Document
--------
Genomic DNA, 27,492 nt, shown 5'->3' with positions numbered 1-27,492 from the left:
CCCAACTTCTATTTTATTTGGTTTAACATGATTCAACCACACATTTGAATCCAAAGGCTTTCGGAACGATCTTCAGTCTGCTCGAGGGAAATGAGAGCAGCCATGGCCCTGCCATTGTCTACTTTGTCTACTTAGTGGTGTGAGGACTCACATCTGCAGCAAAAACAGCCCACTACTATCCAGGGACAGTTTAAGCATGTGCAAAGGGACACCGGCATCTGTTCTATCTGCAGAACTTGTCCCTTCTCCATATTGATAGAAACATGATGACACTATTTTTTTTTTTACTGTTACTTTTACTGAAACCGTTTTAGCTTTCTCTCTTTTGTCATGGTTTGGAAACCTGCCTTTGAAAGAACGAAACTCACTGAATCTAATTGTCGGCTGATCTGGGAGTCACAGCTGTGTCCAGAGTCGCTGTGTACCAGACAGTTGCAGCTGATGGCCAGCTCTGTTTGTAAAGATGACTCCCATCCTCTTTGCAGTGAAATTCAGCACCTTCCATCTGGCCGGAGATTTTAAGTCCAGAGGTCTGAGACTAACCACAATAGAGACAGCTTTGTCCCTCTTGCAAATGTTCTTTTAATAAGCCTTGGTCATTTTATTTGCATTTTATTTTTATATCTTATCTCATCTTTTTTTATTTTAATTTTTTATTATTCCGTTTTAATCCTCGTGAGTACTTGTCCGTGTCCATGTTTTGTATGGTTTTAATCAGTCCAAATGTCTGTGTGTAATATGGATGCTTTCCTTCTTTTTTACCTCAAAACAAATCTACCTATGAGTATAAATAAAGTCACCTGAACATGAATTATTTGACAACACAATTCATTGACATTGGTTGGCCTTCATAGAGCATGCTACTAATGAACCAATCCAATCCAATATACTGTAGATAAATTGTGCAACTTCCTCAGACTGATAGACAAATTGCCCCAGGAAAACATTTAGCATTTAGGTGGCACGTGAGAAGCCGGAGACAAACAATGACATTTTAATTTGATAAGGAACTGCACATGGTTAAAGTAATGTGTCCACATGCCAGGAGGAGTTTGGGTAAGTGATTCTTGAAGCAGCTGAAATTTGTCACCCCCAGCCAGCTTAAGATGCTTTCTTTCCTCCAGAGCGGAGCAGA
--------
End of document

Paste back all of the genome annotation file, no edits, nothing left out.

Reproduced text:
Genomic DNA, 27,492 nt, shown 5'->3' with positions numbered 1-27,492 from the left:
CCCAACTTCTATTTTATTTGGTTTAACATGATTCAACCACACATTTGAATCCAAAGGCTTTCGGAACGATCTTCAGTCTGCTCGAGGGAAATGAGAGCAGCCATGGCCCTGCCATTGTCTACTTTGTCTACTTAGTGGTGTGAGGACTCACATCTGCAGCAAAAACAGCCCACTACTATCCAGGGACAGTTTAAGCATGTGCAAAGGGACACCGGCATCTGTTCTATCTGCAGAACTTGTCCCTTCTCCATATTGATAGAAACATGATGACACTATTTTTTTTTTTACTGTTACTTTTACTGAAACCGTTTTAGCTTTCTCTCTTTTGTCATGGTTTGGAAACCTGCCTTTGAAAGAACGAAACTCACTGAATCTAATTGTCGGCTGATCTGGGAGTCACAGCTGTGTCCAGAGTCGCTGTGTACCAGACAGTTGCAGCTGATGGCCAGCTCTGTTTGTAAAGATGACTCCCATCCTCTTTGCAGTGAAATTCAGCACCTTCCATCTGGCCGGAGATTTTAAGTCCAGAGGTCTGAGACTAACCACAATAGAGACAGCTTTGTCCCTCTTGCAAATGTTCTTTTAATAAGCCTTGGTCATTTTATTTGCATTTTATTTTTATATCTTATCTCATCTTTTTTTATTTTAATTTTTTATTATTCCGTTTTAATCCTCGTGAGTACTTGTCCGTGTCCATGTTTTGTATGGTTTTAATCAGTCCAAATGTCTGTGTGTAATATGGATGCTTTCCTTCTTTTTTACCTCAAAACAAATCTACCTATGAGTATAAATAAAGTCACCTGAACATGAATTATTTGACAACACAATTCATTGACATTGGTTGGCCTTCATAGAGCATGCTACTAATGAACCAATCCAATCCAATATACTGTAGATAAATTGTGCAACTTCCTCAGACTGATAGACAAATTGCCCCAGGAAAACATTTAGCATTTAGGTGGCACGTGAGAAGCCGGAGACAAACAATGACATTTTAATTTGATAAGGAACTGCACATGGTTAAAGTAATGTGTCCACATGCCAGGAGGAGTTTGGGTAAGTGATTCTTGAAGCAGCTGAAATTTGTCACCCCCAGCCAGCTTAAGATGCTTTCTTTCCTCCAGAGCGGAGCAGA